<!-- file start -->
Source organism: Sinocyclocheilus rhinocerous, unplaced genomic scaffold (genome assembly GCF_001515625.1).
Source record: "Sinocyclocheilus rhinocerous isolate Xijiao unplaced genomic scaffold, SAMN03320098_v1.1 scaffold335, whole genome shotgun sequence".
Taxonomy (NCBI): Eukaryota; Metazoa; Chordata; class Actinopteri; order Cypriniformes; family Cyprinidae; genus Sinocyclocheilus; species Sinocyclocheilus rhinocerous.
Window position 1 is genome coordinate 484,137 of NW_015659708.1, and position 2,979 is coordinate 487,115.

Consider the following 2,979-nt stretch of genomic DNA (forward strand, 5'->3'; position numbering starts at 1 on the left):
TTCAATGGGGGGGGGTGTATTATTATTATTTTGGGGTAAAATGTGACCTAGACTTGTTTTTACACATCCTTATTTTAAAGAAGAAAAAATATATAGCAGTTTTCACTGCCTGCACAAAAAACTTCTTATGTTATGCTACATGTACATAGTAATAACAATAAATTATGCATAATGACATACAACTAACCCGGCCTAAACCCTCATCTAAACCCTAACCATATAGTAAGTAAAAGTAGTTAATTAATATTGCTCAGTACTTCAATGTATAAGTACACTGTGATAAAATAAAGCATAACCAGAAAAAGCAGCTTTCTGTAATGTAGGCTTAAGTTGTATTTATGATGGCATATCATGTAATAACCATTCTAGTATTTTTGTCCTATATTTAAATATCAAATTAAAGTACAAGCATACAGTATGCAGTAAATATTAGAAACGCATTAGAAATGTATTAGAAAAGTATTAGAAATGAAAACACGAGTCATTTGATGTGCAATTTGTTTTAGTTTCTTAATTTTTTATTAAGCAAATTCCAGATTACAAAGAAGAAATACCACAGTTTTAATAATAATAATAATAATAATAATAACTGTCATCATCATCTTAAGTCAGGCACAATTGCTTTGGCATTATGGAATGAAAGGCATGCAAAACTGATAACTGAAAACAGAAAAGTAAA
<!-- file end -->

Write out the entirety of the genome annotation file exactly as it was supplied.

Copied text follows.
Source organism: Sinocyclocheilus rhinocerous, unplaced genomic scaffold (genome assembly GCF_001515625.1).
Source record: "Sinocyclocheilus rhinocerous isolate Xijiao unplaced genomic scaffold, SAMN03320098_v1.1 scaffold335, whole genome shotgun sequence".
Taxonomy (NCBI): Eukaryota; Metazoa; Chordata; class Actinopteri; order Cypriniformes; family Cyprinidae; genus Sinocyclocheilus; species Sinocyclocheilus rhinocerous.
Window position 1 is genome coordinate 484,137 of NW_015659708.1, and position 2,979 is coordinate 487,115.

Consider the following 2,979-nt stretch of genomic DNA (forward strand, 5'->3'; position numbering starts at 1 on the left):
TTCAATGGGGGGGGGTGTATTATTATTATTTTGGGGTAAAATGTGACCTAGACTTGTTTTTACACATCCTTATTTTAAAGAAGAAAAAATATATAGCAGTTTTCACTGCCTGCACAAAAAACTTCTTATGTTATGCTACATGTACATAGTAATAACAATAAATTATGCATAATGACATACAACTAACCCGGCCTAAACCCTCATCTAAACCCTAACCATATAGTAAGTAAAAGTAGTTAATTAATATTGCTCAGTACTTCAATGTATAAGTACACTGTGATAAAATAAAGCATAACCAGAAAAAGCAGCTTTCTGTAATGTAGGCTTAAGTTGTATTTATGATGGCATATCATGTAATAACCATTCTAGTATTTTTGTCCTATATTTAAATATCAAATTAAAGTACAAGCATACAGTATGCAGTAAATATTAGAAACGCATTAGAAATGTATTAGAAAAGTATTAGAAATGAAAACACGAGTCATTTGATGTGCAATTTGTTTTAGTTTCTTAATTTTTTATTAAGCAAATTCCAGATTACAAAGAAGAAATACCACAGTTTTAATAATAATAATAATAATAATAATAACTGTCATCATCATCTTAAGTCAGGCACAATTGCTTTGGCATTATGGAATGAAAGGCATGCAAAACTGATAACTGAAAACAGAAAAGTAAA